The fluid dynamics of airflow through a city controls the transport and dispersion of airborne contaminants. This is
urban aerodynamics, not meteorology. The average flow, large-scale fluctuations and turbulence are closely coupled to
the building geometry. Buildings create large "rooster-tail" wakes; there are systematic fountain flows up the backs of
tall buildings; and dust in the wind can move perpendicular to or even against the locally prevailing wind. Requirements
for better prediction accuracy demand time-dependent, three-dimensional CFD computations that include solar heating
and buoyancy, complete landscape and building geometry specification including foliage and, realistic wind fluctuations.
This fundamental prediction capability is necessary to assess urban visibility and line-of-sight sensor performance in
street canyons and rugged terrain.
Computing urban aerodynamics accurately is clearly a time-dependent High Performance Computing (HPC) problem. In
an emergency, on the other hand, prediction technology to assess crisis information, sensor performance, and obscured
line-of-sight propagation in the face of industrial spills, transportation accidents, or terrorist attacks has very tight time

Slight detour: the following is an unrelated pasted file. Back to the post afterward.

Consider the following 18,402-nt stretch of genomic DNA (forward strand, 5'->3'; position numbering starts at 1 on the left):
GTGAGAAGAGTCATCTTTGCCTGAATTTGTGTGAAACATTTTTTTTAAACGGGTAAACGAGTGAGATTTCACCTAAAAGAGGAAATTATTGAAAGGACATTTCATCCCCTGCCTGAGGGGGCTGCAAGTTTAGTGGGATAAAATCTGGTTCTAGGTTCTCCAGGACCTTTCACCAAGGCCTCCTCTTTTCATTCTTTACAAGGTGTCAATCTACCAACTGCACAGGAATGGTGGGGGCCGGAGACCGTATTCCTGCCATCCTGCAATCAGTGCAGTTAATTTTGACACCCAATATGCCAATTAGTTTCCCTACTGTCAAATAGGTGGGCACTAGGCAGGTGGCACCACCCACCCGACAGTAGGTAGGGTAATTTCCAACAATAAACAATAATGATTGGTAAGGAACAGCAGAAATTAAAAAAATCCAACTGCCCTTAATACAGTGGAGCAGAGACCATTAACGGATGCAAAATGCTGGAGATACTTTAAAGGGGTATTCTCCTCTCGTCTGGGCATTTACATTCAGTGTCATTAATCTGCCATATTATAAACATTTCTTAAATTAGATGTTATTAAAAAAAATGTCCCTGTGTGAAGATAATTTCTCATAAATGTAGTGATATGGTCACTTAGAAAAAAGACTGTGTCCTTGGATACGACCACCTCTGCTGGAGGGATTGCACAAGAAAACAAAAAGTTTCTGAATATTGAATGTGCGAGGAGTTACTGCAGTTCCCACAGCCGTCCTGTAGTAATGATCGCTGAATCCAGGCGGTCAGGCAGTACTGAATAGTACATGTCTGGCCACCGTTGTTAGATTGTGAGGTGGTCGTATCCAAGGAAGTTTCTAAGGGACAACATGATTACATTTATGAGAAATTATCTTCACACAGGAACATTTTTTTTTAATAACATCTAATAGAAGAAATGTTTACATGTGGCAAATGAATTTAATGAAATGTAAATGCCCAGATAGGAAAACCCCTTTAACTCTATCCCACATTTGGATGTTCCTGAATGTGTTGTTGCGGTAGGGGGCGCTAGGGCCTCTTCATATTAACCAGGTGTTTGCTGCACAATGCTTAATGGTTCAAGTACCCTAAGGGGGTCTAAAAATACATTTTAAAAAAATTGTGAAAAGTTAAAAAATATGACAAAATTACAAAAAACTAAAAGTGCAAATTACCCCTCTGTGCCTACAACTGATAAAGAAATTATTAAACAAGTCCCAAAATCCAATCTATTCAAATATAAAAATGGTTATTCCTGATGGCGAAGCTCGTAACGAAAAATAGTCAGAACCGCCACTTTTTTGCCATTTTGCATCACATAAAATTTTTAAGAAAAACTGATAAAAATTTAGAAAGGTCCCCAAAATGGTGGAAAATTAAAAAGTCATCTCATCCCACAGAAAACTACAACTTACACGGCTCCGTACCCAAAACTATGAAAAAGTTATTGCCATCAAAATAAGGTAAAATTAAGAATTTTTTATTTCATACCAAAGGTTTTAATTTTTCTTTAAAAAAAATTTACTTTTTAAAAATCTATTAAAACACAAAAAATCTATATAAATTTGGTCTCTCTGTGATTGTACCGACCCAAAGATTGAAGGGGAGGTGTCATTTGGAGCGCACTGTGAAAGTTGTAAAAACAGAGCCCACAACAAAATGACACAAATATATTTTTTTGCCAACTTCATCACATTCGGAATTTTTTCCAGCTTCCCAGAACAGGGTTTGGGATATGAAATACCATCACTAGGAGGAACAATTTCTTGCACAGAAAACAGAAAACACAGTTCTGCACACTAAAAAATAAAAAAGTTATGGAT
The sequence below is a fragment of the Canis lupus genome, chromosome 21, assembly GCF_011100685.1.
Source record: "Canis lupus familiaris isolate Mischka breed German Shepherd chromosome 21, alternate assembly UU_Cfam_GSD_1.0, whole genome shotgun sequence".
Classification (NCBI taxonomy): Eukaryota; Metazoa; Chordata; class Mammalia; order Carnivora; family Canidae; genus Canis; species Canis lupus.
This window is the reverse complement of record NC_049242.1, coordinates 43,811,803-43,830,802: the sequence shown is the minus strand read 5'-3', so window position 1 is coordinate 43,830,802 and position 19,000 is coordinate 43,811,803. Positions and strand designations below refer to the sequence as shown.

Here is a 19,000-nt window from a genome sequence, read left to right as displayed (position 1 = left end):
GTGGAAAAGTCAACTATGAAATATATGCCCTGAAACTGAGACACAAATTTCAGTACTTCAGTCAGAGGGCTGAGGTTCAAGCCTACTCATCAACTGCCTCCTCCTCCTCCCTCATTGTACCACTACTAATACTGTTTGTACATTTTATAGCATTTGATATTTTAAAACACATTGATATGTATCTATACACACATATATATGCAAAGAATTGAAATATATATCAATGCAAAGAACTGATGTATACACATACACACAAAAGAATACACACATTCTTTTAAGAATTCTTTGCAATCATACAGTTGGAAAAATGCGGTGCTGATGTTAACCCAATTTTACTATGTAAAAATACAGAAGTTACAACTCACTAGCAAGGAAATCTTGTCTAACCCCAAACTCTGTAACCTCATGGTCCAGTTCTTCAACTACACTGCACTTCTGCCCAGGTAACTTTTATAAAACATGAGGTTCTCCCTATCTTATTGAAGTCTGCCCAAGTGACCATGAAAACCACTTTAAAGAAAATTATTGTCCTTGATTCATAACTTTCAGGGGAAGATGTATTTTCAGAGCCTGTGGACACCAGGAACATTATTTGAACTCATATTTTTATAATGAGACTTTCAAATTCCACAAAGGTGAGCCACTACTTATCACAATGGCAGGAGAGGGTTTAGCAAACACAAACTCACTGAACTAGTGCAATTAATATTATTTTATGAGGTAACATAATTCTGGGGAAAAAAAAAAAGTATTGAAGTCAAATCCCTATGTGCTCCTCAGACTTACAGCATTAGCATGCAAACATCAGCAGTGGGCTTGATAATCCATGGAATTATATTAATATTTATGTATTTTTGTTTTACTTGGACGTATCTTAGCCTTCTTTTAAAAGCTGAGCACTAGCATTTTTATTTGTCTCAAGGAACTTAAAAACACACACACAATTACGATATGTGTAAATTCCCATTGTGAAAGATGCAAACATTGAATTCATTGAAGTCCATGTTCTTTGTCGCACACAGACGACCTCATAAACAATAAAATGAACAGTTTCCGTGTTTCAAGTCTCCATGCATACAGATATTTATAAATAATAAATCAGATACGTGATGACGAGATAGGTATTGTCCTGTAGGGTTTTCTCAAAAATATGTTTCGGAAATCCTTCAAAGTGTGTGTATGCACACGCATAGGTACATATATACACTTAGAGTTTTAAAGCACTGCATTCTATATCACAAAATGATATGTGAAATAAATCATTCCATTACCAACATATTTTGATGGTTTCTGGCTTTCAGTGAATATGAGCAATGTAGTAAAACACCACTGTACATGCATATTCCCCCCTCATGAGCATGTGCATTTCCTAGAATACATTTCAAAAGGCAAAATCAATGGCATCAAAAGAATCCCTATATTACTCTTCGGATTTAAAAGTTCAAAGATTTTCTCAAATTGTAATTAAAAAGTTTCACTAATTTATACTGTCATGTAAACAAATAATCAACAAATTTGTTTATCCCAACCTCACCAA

requirements that suggest simple approximations which tend to produce inaccurate results. In the past we have had to
choose one or the other: a fast, inaccurate model or a slow accurate model. Using new fluid-dynamic principles, an
urban-oriented emergency assessment system called CT-Analyst® was invented that solves this dilemma. It produces
HPC-quality results for airborne contaminant scenarios nearly instantly and has unique new capabilities suited to sensor
optimization. This presentation treats the design and use of CT-Analyst and discusses the developments needed for
widespread use with advanced sensor and communication systems.